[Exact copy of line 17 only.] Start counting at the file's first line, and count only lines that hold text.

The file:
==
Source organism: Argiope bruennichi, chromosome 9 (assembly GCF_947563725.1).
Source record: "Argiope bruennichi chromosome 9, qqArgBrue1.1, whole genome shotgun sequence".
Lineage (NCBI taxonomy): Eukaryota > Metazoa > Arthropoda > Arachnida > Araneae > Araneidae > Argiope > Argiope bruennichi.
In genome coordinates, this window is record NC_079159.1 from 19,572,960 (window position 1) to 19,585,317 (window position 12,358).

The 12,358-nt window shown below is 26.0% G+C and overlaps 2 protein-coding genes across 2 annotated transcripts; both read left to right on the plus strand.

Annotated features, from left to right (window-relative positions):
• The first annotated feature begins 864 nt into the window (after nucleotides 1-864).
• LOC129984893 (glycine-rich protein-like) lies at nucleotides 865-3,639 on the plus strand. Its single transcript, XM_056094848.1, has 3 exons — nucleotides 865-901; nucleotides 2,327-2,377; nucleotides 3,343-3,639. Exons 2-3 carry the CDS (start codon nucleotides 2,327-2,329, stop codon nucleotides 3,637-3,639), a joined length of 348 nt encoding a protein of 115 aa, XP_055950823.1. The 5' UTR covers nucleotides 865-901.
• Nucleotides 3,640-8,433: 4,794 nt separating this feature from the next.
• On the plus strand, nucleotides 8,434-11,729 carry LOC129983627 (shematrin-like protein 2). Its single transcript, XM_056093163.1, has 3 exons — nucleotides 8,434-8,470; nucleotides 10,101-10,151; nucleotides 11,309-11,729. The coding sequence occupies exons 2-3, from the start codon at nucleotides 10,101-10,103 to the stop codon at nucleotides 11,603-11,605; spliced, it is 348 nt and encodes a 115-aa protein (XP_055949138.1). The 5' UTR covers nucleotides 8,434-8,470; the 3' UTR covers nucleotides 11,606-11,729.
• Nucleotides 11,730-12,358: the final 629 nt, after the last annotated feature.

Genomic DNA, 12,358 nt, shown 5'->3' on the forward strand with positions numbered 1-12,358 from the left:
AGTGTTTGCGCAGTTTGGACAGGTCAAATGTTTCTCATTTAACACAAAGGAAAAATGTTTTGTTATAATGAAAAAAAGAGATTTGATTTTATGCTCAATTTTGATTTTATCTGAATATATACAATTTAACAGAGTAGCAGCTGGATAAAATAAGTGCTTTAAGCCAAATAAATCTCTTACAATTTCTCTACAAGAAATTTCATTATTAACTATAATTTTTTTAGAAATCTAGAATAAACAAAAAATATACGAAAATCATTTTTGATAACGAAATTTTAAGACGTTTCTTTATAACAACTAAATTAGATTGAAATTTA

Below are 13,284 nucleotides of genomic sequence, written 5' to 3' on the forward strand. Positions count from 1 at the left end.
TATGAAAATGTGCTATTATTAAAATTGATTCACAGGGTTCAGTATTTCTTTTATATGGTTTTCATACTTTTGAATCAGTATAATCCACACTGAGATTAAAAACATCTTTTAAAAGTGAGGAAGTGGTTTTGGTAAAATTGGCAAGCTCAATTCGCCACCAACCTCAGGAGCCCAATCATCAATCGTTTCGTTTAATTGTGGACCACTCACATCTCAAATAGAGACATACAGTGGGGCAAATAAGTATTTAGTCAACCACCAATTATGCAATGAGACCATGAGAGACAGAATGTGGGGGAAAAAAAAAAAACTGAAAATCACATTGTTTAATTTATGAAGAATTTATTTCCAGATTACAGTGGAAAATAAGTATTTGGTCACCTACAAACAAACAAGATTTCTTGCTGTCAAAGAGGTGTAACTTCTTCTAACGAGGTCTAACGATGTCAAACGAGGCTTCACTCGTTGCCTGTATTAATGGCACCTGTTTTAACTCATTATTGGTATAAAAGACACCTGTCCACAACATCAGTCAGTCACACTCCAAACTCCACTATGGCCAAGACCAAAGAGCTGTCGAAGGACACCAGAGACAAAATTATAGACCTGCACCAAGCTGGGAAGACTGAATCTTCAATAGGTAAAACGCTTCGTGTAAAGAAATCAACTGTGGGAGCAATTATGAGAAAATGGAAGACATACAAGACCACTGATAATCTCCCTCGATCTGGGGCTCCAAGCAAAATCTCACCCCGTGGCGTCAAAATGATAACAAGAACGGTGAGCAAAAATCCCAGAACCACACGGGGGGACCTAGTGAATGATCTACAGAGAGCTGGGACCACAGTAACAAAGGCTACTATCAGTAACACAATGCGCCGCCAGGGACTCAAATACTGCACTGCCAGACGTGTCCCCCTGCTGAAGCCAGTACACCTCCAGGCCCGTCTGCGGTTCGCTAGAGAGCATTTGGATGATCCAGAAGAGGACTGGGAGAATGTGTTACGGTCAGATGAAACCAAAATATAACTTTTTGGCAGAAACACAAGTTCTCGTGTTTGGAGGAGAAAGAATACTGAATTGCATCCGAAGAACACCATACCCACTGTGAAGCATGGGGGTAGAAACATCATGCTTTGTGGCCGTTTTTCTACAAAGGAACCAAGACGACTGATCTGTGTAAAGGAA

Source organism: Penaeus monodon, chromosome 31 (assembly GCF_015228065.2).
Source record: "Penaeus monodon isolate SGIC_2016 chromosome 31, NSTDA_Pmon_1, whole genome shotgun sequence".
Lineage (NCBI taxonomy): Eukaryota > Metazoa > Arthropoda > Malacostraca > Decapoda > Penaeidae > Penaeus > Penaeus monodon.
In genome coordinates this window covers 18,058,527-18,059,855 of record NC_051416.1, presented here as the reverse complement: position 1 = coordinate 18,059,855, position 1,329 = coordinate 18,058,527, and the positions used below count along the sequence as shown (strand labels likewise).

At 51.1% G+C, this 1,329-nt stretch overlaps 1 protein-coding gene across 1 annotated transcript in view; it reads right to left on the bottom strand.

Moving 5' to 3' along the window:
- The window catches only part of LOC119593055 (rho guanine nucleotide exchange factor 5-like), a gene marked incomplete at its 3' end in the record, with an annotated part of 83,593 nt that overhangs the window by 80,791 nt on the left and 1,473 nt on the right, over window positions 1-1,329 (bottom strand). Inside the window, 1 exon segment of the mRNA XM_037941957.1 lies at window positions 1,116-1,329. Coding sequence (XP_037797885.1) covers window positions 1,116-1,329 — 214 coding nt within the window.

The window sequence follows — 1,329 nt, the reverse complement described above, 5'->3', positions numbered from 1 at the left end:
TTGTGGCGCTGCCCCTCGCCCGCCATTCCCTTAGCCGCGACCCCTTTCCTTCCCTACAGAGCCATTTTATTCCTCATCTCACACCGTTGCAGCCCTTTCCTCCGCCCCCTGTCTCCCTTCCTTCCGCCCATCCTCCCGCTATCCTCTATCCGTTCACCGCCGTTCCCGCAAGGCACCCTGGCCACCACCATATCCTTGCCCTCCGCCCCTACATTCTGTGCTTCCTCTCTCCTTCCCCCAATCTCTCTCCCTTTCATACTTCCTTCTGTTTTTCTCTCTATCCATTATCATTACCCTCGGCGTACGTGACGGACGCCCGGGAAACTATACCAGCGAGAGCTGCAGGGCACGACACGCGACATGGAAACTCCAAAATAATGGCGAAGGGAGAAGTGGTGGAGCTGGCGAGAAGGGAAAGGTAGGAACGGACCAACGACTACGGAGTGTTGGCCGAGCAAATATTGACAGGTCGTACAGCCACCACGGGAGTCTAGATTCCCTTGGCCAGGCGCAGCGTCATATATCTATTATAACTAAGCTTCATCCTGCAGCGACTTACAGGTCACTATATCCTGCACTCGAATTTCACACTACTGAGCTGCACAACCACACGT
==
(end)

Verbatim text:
Source record: "Penaeus monodon isolate SGIC_2016 chromosome 31, NSTDA_Pmon_1, whole genome shotgun sequence".